Coaching for dystonia and functional disorders

Coaching people with dystonia to improve their lives

This week I have been at the British Neurotoxin Network meeting in Oxford. This is the first time I have attended since I spoke about ‘non-motor factors’ a few years ago. So it was good to hear Michael Hutchinson speak about the importance of being more than an injector. Of course this resonates as I believe that the only way to really be of use is by taking the whole person approach. Many interesting talks and conversations kept the energy high.

I was brought into the world of dystonia and functional disorders by Dr. Marie-Helene Marion. We were talking over lunch about pain and dystonia and quickly recognised many common features. Since then we have seen many patients, blending injections with what I will now call coaching.

A brief history

The idea of Pain Coaching came to me about eight or nine years ago. Having trained as a nurse, a physiotherapist, accompanied by a degree in sport rehabilitation and a master’s degree in pain science, it struck me that people suffering persistent and complex pain needed something different.

From my teens I had coached cricket. I realised that the idea of encouraging someone to achieve their best and seeking to achieve a particular goal was applicable to both the colts cricketers and to people I was seeing with pain. In fact, it was apparent that I was already coaching.

By chance, I met Mike Pegg who has helped to pioneer of strengths-based coaching. His talk inspired me and I made contact. Since that time, he has been a great encourager. This is no coincidence for this is Mike’s purpose, as you will see if you read his website, which you should.

As I immersed myself in the world of coaching and peak performance, I found that much of what was being said to get the best of people resonated. That is what we are doing in the clinic: encouraging and motivating individuals to reach their potential to get better, to master themselves and their lives and to generate best states to enable this to happen. More and more this simply became my way, blended with pain sciences, themselves a puree of scientific and philosophical fields.

As humans, one of the characteristics of our architecture is how it enables us to change and update our models of the world. We are designed to develop and learn. Hence, to overcome pain, dystonia and functional disorders is by learning, tapping into our natural resources. Of course you are only able to read this because you have learned to read.

Chronic pain and dystonia and other movement disorders

The similarities were stark when Dr Marion and I first spoke. Now they are more obvious than ever, which creates great hope for both pain and dystonia. There are so many tools and practices that we can use to help people improve their lives.

Embodied cognition, enactivism and predictive processing all help formulate practical explanations for people’s unique perceptions. Too,┬áthese fields of science and philosophy offer a way forward as the person understands what they are feeling, thinking and doing, and how they come together each moment.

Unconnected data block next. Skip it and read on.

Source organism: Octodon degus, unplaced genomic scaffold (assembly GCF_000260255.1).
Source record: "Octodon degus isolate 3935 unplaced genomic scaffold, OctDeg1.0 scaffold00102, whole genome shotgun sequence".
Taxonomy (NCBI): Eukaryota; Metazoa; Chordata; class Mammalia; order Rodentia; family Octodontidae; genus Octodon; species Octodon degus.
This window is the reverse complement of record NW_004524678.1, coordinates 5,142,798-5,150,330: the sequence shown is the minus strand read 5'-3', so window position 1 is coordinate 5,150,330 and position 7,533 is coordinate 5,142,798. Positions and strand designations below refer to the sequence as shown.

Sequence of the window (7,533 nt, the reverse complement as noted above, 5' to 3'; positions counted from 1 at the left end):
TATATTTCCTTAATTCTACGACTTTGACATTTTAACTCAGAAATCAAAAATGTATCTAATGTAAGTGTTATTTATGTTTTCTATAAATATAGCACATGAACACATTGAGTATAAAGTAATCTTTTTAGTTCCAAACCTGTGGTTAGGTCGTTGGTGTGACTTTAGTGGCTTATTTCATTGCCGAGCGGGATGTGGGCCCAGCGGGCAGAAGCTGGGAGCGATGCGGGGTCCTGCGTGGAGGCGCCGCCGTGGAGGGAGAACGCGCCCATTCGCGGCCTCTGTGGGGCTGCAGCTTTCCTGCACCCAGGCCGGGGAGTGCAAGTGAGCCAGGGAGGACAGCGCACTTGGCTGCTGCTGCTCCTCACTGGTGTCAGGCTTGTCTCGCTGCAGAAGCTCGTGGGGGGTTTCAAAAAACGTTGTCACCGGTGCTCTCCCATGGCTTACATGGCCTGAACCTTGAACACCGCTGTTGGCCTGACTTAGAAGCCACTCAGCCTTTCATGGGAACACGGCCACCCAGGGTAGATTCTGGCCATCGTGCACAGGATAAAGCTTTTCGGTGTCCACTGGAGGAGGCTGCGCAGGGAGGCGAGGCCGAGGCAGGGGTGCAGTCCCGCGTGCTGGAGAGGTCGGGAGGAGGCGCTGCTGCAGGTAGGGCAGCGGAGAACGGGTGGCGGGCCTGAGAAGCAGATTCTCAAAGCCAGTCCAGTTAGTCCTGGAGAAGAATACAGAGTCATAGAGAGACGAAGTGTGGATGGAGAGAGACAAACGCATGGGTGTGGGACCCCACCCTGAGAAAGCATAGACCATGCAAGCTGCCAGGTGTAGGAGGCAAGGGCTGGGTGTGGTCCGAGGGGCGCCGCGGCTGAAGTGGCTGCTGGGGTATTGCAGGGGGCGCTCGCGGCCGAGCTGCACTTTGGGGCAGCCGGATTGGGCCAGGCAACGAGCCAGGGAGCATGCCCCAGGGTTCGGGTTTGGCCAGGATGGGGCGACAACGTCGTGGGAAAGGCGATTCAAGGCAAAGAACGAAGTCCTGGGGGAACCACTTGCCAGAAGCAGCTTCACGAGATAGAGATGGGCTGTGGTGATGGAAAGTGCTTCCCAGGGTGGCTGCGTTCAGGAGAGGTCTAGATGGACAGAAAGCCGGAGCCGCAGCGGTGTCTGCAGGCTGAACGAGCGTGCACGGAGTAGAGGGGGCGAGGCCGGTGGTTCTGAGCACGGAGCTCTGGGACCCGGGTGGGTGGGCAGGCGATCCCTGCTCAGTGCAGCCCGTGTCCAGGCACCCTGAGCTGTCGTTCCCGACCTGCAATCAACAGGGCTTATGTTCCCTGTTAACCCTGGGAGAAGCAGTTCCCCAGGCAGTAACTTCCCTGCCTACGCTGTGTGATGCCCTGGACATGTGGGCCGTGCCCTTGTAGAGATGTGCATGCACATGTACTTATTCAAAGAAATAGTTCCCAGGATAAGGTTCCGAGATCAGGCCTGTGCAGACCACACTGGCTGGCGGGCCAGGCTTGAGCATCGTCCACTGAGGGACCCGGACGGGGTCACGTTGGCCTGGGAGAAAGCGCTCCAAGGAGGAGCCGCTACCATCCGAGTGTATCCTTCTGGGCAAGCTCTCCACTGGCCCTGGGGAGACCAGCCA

From this standpoint, which in essence is a greater awareness, best choices become apparent. The alternative is chasing the future or rerunning the past. Neither exist except in our unreliable memory, and making decisions based on this fragile standpoint does not typically offer the ideal way forward. We can do better and this is the reason for coaching. Or rather, coaching people to coach themselves to get results.

The two overlapping elements are proactive and responsive, each containing a large range of practices, tools, strategies and exercises. All point towards a picture of success. Proactive training includes all that must happen each day, when and how. The responsive practices are those we learn and employ in different situations as needed to maintain direction.


The type of coaching I propose is based on clarifying the person’s strengths and playing to these on a day to day basis. For a moment, you may like to consider three of your strengths, thinking of specific examples of when you were using them. Notice how you feel.

Once there is an understanding of the condition, the person’s existing approach or style and what they want to achieve, we work together to create the steps that must be taken each day. These are the tools. However, we need more than that to be successful. We need to be engaged and the know-how.

Coaching encourages the person to prime themselves, or to get into the right mindset, or zone. This begins the engagement and optimises learning. During the training we must be fully focused and there are ways of improving our ability to focus. This is always part of the coaching programme.

When explaining the importance of know-how to people I use a simple analogy. My wife could buy me the best drill in the world because she wants me to hang some pictures on the wall. Despite having the best drill in the world, I am still making big holes because I do not have the know how. With each practice, tool, exercise and strategy, we must coach the know how.

Put simply, coaching is about getting the best of ourselves and others. This is what we want for the people who come along. They are seeking ways to improve their lives and as clinicians and therapists we can help. It is not just in what we do, but how we do it. The coaching model, in particular strengths-based approaches offer so much as a way to encourage, motivate and deliver results for people who have been suffering pain, dystonia, functional disorders and health issues by focusing on what they want and how to get there.


Give Jo a call now to book your appointment and get started: 07518 445493

  • The Pain Coach Programme
  • The Dystonia Coach Programme
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